The department released the Value Added Scores derived from the state ELA and Math scores administered to students in grades 3-8 – impacting about 14,000 out of the 75,000 teachers in New York City.
Virtually no media coverage.
No articles about the best and/or the worst teacher in the city, nothing, nada, a non-event, except for the mayor.
The mayor didn’t like the original law, didn’t like the law which protected teachers from the public release of the scores and doesn’t like the requirement that the details of the plan must be negotiated with the collective bargaining agent, the union.
On his weekly radio program he made it clear – he has no intention of negotiating a plan – he’ll accept the $250 million cut in state funding unless the union succumbs to all his preconditions. Apparently he “forgot” that the current law prohibits the release of the scores.(listen to podcast here)
The NY E Daily News reports,
[The city will] lose $250 million in state funds if they can’t reach a deal by Jan. 17. But Mayor Bloomberg said he’d rather lose the money and make painful cuts to public schools or other agencies than cut a deal that doesn’t hold their feet to the fire, if we can’t come to an agreement, it’s going to be very painful, Bloomberg told host John Gambling on his weekly Friday radio show. “But the city certainly not going to sign on to any agreement that isn’t a real evaluation agreement, and one that can be monitored by the public.”
… he wants all teacher evaluations released to the public, even though the state passed a law in June that would prohibit publishing teachers’ names with the ratings. The mayor opposed the law at the time, but city officials say the mayor’s desire to release the ratings of individual teachers to the public isn’t part of negotiations with the union.
Sources say the two sides are at odds over how difficult it will be for a principal to give a teacher a poor rating, including how much paperwork the principal will have to do and how much notice a teacher must be given.
On the surface, as an outsider, it does not appear that the parties are far apart; all this is irrelevant if the mayor wants to impose his ukases
I asked a principal how the release of the scores impacted her school.
The scores were baffling; I have no idea what they mean or how I can use them to improve teacher performance.
I spoke with a teacher in the same school.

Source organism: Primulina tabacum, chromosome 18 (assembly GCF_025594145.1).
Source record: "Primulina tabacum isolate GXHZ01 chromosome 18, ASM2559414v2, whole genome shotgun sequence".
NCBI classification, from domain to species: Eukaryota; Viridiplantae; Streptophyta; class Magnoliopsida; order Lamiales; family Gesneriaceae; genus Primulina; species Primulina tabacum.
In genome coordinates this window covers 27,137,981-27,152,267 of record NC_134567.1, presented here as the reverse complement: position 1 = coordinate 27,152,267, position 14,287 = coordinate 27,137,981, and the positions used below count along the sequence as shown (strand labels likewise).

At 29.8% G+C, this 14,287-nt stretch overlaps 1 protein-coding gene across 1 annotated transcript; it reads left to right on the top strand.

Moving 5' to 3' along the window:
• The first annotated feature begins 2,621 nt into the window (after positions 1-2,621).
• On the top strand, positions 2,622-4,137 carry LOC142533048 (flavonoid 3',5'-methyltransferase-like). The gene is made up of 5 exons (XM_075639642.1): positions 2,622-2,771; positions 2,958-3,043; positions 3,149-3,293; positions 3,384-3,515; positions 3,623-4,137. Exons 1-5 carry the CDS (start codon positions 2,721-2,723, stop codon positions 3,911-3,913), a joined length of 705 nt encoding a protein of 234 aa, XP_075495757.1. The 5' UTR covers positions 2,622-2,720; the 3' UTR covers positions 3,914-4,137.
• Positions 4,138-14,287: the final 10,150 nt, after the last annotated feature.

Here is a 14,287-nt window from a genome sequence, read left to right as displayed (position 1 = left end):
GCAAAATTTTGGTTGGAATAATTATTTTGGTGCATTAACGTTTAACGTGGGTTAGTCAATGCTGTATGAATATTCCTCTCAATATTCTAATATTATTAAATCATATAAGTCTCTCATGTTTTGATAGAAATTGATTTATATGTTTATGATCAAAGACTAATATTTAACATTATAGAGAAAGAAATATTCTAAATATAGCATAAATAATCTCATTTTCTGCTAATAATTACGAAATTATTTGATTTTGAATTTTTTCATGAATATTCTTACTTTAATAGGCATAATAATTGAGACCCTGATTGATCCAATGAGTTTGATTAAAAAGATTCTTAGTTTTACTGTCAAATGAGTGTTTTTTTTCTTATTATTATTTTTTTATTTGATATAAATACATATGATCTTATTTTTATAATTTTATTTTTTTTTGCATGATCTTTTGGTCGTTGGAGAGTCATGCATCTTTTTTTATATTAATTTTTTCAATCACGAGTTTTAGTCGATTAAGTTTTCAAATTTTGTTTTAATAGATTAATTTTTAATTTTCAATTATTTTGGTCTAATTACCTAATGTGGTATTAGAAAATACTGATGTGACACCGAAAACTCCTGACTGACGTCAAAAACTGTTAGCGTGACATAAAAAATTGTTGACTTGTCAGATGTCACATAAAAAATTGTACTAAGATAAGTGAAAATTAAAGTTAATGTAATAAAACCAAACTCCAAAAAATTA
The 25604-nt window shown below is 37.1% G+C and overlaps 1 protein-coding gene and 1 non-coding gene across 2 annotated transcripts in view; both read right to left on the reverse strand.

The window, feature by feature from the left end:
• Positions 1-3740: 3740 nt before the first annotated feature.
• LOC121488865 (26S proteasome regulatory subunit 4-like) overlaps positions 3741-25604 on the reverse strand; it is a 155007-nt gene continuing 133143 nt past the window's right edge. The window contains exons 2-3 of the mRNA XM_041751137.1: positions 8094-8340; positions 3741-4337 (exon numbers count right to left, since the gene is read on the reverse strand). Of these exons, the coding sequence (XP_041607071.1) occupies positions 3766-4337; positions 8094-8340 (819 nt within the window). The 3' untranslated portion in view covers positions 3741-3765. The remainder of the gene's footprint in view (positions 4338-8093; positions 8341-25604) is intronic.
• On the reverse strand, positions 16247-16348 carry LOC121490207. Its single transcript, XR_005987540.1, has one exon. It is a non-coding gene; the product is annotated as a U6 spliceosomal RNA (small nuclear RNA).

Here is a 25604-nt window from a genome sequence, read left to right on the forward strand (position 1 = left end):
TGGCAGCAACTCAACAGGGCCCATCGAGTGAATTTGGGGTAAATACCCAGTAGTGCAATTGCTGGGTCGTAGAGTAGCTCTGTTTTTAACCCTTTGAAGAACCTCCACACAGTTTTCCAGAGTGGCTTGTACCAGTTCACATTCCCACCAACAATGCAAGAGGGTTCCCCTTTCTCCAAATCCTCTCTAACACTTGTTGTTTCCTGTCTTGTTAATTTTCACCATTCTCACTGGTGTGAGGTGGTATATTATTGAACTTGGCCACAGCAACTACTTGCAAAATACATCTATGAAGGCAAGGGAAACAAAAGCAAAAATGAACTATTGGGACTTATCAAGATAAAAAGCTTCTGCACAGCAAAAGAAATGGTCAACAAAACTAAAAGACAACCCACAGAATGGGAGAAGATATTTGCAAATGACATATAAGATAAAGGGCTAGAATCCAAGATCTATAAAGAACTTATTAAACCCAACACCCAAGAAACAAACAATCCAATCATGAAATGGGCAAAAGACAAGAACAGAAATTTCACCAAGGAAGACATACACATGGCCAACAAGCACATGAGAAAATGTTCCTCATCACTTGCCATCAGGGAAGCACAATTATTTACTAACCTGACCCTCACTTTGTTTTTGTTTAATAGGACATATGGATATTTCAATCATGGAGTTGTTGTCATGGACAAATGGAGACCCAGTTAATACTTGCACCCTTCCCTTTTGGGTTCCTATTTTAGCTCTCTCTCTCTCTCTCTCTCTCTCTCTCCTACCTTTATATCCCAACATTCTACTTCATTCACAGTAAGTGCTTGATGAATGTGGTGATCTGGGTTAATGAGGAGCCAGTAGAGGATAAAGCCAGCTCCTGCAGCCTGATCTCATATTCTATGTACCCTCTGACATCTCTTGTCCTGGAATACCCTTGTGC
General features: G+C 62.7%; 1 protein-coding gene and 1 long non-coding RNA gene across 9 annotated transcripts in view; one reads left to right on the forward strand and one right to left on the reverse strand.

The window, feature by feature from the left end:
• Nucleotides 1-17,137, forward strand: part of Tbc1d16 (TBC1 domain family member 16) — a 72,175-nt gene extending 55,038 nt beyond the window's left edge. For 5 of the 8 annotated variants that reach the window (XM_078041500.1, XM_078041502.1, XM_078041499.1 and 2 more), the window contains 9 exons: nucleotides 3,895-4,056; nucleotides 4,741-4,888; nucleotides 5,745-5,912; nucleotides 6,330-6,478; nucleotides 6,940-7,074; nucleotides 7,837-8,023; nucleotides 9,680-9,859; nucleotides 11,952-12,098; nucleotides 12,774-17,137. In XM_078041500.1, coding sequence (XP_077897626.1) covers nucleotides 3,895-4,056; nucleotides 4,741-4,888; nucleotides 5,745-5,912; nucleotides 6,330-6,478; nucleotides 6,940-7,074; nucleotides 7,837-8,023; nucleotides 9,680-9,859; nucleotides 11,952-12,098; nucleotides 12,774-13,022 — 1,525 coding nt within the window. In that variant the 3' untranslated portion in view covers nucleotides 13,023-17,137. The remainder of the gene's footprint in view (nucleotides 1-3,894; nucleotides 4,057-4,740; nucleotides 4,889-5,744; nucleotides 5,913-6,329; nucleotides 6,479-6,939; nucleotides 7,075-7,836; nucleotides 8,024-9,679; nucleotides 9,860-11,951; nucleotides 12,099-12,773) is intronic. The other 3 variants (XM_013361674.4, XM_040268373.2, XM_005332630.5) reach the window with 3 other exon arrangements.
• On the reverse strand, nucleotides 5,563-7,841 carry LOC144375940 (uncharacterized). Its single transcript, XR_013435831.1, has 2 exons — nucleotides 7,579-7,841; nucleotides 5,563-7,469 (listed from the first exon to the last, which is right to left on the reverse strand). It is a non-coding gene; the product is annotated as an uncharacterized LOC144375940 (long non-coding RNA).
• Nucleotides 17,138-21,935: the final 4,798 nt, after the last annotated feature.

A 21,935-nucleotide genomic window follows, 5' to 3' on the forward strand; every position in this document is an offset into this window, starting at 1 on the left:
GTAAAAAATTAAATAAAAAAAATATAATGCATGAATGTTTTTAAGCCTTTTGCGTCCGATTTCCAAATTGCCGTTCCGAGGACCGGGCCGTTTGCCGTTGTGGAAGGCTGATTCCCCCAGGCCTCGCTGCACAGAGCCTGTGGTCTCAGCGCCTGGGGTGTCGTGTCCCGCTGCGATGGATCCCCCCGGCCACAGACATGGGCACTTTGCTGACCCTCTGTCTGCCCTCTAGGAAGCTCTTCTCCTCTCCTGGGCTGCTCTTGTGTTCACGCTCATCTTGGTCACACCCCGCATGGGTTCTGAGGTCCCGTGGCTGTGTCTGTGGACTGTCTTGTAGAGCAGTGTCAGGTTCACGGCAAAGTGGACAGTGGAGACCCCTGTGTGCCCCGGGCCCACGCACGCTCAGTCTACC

How did the school react to the release of the scores?
Everyone was nervous, I don’t think anyone was “ineffective,” people were pretty secretive about their scores.
Did you find your score helpful?
No, the score doesn’t tell me what I have to do to get better. It seems random.
What do you find most helpful?
Common planning time, meeting with teachers on my grade twice a week and sharing what we’re doing in our classrooms.
Do you find principal observations helpful?
Not the “show and tell” formal observations – the weekly informal drop-ins are useful – she asks what I’m trying to achieve and how do I know it – she forces me to reflect – she’s doesn’t chide me or tell me what to do – she forces me to think – I like that.
Do you find the network team helpful?
I’m not sure who they are.
Are you implementing the Common Core?
Yes, with trepidation and excitement. We are giving more complex assignments; we don’t ask a student to write whether they like a story, we now ask them to write an evidence-based persuasive essay. We ask them to read and respond to other student’s work. It’s challenging, the students are responding well – I wish we had more professional development – we’re feeling our way.
Have you read the sample questions for the ELA test?
Oh yes, they’re much more complex – I hope they phase in the new items over time – the Special Education and English Language Learners are going to struggle.
What you think of the mayor?
I don’t understand why he dislikes teachers so much … I like lots of his decisions – anti-guns, anti-obesity – why he trashes teachers is hard to understand.
UFT President Mulgrew announced that 6% of teachers were rated “ineffective” and 9% rated “highly effectively.” In order to be charged a teacher must be rated “ineffective” on their overall score or on the VAM and “locally negotiated” section for two consecutive years. When we consider the “instability” of the scores – wide year to year variation – the percentage of teachers impacted will be quite low.
* Were the “ineffective” ratings spread evenly or concentrated in inner city districts?
* Were more teachers of Special Education and English Language Learners rated “ineffective”?
* What was the dispersion by experience?
Bruce Baker, a Rutgers professors explains why Value Added scores are so inaccurate in a wonderful 5-minute U-Tube from a panel at Bank Street http://schoolfinance101.wordpress.com/about/ and in a number of devastating blog posts here http://schoolfinance101.wordpress.com/2012/12/
Bad science that does not assist teachers in improving and may remove the wrong teachers.
And. two or three years down the road when the first teacher is brought to trial will a court throw out the use of Value Added scores?
How many days until Bloomberg’s term ends?
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